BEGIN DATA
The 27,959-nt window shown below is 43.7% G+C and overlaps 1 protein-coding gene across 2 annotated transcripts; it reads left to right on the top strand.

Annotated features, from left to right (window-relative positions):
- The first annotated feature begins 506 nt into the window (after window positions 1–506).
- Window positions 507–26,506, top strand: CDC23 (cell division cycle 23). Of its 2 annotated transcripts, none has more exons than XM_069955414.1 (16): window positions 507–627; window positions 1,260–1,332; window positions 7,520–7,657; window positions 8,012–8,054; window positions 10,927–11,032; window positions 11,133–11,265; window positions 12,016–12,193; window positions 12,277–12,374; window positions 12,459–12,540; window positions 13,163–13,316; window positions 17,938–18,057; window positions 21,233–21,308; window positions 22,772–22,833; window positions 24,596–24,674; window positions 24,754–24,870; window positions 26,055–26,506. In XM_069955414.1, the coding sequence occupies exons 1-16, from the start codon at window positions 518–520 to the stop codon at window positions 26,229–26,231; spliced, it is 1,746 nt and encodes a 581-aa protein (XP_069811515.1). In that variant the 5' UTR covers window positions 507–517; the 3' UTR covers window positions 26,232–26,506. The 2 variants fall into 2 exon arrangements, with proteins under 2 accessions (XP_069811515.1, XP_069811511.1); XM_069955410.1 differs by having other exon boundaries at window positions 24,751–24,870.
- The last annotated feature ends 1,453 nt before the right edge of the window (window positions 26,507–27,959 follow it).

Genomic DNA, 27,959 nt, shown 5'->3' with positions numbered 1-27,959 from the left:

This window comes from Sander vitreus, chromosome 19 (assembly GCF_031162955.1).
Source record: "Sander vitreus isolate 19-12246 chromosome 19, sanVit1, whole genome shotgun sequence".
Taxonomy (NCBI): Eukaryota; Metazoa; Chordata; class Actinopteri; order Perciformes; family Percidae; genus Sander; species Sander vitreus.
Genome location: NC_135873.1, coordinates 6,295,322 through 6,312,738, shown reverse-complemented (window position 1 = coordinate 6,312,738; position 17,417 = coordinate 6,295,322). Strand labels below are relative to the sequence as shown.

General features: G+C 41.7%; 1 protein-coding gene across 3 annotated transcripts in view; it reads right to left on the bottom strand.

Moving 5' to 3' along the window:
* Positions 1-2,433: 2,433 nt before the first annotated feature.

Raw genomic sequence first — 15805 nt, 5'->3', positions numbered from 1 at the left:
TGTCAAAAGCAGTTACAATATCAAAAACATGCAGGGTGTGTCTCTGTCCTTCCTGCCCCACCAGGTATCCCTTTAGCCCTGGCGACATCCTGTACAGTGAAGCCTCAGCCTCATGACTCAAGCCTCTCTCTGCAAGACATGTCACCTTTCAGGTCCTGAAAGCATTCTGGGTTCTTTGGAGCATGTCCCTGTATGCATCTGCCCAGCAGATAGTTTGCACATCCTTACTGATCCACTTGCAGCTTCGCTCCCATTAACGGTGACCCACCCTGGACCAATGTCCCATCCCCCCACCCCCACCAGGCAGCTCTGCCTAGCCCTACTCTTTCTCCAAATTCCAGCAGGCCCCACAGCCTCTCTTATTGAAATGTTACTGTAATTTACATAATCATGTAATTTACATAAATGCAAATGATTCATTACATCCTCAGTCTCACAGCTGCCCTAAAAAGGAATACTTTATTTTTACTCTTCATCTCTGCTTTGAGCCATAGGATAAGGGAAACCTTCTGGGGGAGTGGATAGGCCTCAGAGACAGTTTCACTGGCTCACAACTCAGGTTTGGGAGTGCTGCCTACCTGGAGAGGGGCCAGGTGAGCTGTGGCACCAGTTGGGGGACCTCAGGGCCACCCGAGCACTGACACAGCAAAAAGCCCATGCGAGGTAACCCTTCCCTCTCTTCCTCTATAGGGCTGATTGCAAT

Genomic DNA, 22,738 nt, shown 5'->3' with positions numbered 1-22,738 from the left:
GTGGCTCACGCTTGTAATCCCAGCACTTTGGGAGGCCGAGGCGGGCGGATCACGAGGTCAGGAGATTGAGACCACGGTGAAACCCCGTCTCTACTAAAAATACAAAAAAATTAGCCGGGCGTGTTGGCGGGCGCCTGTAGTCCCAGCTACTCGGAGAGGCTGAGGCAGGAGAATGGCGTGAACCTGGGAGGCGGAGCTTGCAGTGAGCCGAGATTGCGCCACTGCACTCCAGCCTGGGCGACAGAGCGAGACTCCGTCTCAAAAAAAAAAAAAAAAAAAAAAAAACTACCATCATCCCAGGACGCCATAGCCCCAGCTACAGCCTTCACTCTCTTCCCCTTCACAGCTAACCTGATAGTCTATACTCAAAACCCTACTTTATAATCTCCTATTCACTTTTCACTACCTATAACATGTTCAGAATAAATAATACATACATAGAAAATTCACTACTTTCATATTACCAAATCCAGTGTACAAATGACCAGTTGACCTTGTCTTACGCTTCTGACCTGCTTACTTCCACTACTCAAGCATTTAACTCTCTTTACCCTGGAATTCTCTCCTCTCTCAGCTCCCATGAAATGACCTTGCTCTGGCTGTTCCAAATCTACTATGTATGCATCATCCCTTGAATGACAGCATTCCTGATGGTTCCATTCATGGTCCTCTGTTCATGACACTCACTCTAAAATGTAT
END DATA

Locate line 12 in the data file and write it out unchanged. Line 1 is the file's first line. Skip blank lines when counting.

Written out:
Moving 5' to 3' along the window: